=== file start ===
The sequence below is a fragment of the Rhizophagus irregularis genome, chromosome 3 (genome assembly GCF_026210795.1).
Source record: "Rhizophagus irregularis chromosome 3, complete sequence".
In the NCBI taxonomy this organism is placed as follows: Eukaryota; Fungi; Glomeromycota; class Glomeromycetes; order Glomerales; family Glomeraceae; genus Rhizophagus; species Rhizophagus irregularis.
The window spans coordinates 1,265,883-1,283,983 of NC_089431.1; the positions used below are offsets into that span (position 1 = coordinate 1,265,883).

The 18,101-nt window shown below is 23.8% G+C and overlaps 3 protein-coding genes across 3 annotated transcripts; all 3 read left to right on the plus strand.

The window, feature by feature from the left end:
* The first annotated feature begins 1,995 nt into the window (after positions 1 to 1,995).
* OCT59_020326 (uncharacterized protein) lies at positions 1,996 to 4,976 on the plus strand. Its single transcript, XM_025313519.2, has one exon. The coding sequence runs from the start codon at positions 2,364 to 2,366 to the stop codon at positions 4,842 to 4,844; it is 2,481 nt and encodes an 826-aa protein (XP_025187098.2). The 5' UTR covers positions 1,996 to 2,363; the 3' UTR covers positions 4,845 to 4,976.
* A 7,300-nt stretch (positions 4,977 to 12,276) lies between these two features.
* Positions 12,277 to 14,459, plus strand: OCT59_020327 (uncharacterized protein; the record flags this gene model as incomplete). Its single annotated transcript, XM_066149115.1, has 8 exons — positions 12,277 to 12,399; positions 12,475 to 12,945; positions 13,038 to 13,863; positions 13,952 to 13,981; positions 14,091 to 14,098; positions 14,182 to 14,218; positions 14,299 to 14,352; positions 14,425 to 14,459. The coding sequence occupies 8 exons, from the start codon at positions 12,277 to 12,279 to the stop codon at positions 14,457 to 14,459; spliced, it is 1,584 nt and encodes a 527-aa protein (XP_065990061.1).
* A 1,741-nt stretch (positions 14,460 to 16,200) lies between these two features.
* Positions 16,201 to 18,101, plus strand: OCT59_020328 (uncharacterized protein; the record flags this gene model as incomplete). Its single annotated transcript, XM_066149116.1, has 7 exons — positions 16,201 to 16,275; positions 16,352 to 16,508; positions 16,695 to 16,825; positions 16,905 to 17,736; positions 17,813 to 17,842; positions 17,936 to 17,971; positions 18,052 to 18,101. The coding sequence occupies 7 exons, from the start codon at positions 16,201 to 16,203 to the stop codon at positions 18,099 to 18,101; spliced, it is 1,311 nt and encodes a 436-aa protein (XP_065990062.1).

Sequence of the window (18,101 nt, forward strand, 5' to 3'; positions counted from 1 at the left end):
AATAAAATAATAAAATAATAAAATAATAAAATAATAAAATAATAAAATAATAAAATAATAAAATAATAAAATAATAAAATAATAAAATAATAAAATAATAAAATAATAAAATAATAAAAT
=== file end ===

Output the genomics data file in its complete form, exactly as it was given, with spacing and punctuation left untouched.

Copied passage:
The sequence below is a fragment of the Rhizophagus irregularis genome, chromosome 3 (genome assembly GCF_026210795.1).
Source record: "Rhizophagus irregularis chromosome 3, complete sequence".
In the NCBI taxonomy this organism is placed as follows: Eukaryota; Fungi; Glomeromycota; class Glomeromycetes; order Glomerales; family Glomeraceae; genus Rhizophagus; species Rhizophagus irregularis.
The window spans coordinates 1,265,883-1,283,983 of NC_089431.1; the positions used below are offsets into that span (position 1 = coordinate 1,265,883).

The 18,101-nt window shown below is 23.8% G+C and overlaps 3 protein-coding genes across 3 annotated transcripts; all 3 read left to right on the plus strand.

The window, feature by feature from the left end:
* The first annotated feature begins 1,995 nt into the window (after positions 1 to 1,995).
* OCT59_020326 (uncharacterized protein) lies at positions 1,996 to 4,976 on the plus strand. Its single transcript, XM_025313519.2, has one exon. The coding sequence runs from the start codon at positions 2,364 to 2,366 to the stop codon at positions 4,842 to 4,844; it is 2,481 nt and encodes an 826-aa protein (XP_025187098.2). The 5' UTR covers positions 1,996 to 2,363; the 3' UTR covers positions 4,845 to 4,976.
* A 7,300-nt stretch (positions 4,977 to 12,276) lies between these two features.
* Positions 12,277 to 14,459, plus strand: OCT59_020327 (uncharacterized protein; the record flags this gene model as incomplete). Its single annotated transcript, XM_066149115.1, has 8 exons — positions 12,277 to 12,399; positions 12,475 to 12,945; positions 13,038 to 13,863; positions 13,952 to 13,981; positions 14,091 to 14,098; positions 14,182 to 14,218; positions 14,299 to 14,352; positions 14,425 to 14,459. The coding sequence occupies 8 exons, from the start codon at positions 12,277 to 12,279 to the stop codon at positions 14,457 to 14,459; spliced, it is 1,584 nt and encodes a 527-aa protein (XP_065990061.1).
* A 1,741-nt stretch (positions 14,460 to 16,200) lies between these two features.
* Positions 16,201 to 18,101, plus strand: OCT59_020328 (uncharacterized protein; the record flags this gene model as incomplete). Its single annotated transcript, XM_066149116.1, has 7 exons — positions 16,201 to 16,275; positions 16,352 to 16,508; positions 16,695 to 16,825; positions 16,905 to 17,736; positions 17,813 to 17,842; positions 17,936 to 17,971; positions 18,052 to 18,101. The coding sequence occupies 7 exons, from the start codon at positions 16,201 to 16,203 to the stop codon at positions 18,099 to 18,101; spliced, it is 1,311 nt and encodes a 436-aa protein (XP_065990062.1).

Sequence of the window (18,101 nt, forward strand, 5' to 3'; positions counted from 1 at the left end):
AATAAAATAATAAAATAATAAAATAATAAAATAATAAAATAATAAAATAATAAAATAATAAAATAATAAAATAATAAAATAATAAAATAATAAAATAATAAAATAATAAAATAATAAAAT